Well, I watched, and was appalled.
This show illustrates a lot of what is wrong with our society; reaching your goals requires doing whatever it takes, which translates to:
-- if your cleavage isn't sufficiently enhanced, then show your ass;
-- don't bother being straightforward and honest about your intentions, that's a waste of time. Lie like hell and get the money in the bank;
-- screw your partner before he screws you (isn't this essentially the premise we followed in Iraq, BTW);
-- be sure and be conspicuous in enjoying the spoils of the victory.
You see, I knew some of these kinds of shysters and thieves personally.
They worked for a local company you may have heard of: Enron.
Here's a take from USA Today:
The women's strategy was to boost Planet Hollywood alcohol sales by any means possible, including getting sauced with the customers. They increased total revenue 31%. The men increased revenue 7%, never thinking to assign one of their own at the bar.
The men focused on hawking Planet Hollywood merchandise and had Kwame Jackson autographing basketballs. Customers weren't lied to, but the implication was that Jackson came out of the NBA, not out of Harvard with an MBA.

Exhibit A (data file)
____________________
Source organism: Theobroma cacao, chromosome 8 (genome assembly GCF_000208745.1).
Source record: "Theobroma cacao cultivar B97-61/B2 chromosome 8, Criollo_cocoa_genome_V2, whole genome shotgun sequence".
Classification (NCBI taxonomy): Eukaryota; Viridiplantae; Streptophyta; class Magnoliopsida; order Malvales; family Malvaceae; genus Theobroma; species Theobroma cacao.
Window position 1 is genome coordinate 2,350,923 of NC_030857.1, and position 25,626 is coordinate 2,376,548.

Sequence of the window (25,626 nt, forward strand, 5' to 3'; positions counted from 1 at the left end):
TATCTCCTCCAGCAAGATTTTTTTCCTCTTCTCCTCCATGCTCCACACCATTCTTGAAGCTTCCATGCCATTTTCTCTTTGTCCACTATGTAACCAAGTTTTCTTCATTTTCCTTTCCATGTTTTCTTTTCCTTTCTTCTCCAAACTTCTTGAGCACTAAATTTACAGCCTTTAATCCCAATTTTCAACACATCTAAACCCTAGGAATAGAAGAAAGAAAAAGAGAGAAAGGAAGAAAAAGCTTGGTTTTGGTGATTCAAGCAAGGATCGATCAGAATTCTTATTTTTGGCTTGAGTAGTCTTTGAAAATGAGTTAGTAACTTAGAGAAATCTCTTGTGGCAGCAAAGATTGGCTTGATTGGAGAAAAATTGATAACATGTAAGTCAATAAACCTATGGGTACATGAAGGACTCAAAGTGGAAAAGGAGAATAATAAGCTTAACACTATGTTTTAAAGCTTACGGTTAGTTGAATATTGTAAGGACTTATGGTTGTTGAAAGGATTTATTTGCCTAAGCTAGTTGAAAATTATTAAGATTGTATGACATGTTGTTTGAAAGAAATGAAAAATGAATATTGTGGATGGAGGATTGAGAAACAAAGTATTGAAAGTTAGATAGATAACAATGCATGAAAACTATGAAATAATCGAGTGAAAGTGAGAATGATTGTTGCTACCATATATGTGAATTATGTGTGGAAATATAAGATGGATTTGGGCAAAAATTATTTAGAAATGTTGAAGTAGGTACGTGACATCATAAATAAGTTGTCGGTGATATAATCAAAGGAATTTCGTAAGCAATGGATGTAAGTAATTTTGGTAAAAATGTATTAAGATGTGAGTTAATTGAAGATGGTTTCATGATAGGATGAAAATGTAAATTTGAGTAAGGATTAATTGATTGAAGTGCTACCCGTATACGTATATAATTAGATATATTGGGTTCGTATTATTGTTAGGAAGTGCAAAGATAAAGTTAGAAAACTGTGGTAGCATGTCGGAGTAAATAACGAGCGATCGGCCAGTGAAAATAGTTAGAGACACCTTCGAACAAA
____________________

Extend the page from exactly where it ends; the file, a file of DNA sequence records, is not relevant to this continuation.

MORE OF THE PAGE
The real victor may have been Planet Hollywood International, which managed not to let the contestants drive it into its third Chapter 11 filing in five years.
If reality were like The Apprentice, the actual manager of Planet Hollywood would be an attractive woman. Instead, it's Roland Rutjens, who told USA TODAY that Planet Hollywood often has actors and musicians sign merchandise. But he says he would never allow an employee to mislead customers.
"Maybe that's why (Planet Hollywood) isn't doing better,"
Trump said in an interview Thursday.
Rutjens says the cameras and lights of the TV crew made Jackson a believable celebrity. Duped 12-year-olds may have the last laugh, assuming his autograph is worth something on eBay.
Rutjens says the men came up with solid ideas for running a restaurant, such as offering motivational incentives to the staff. But the task seemed to rely far more on salesmanship than on leadership. The men could not overcome the appeal of women pushing shots, Rutjens says.
The women called themselves the "Planet Hollywood Shooter Girls," which they said was modeled after Hooters waitresses. Drinking with customers is a "no-no, a terminable offense" in the real world, Rutjens says, and the restaurant would face a lawsuit if a customer was sold too many shots only to get run over by a taxi.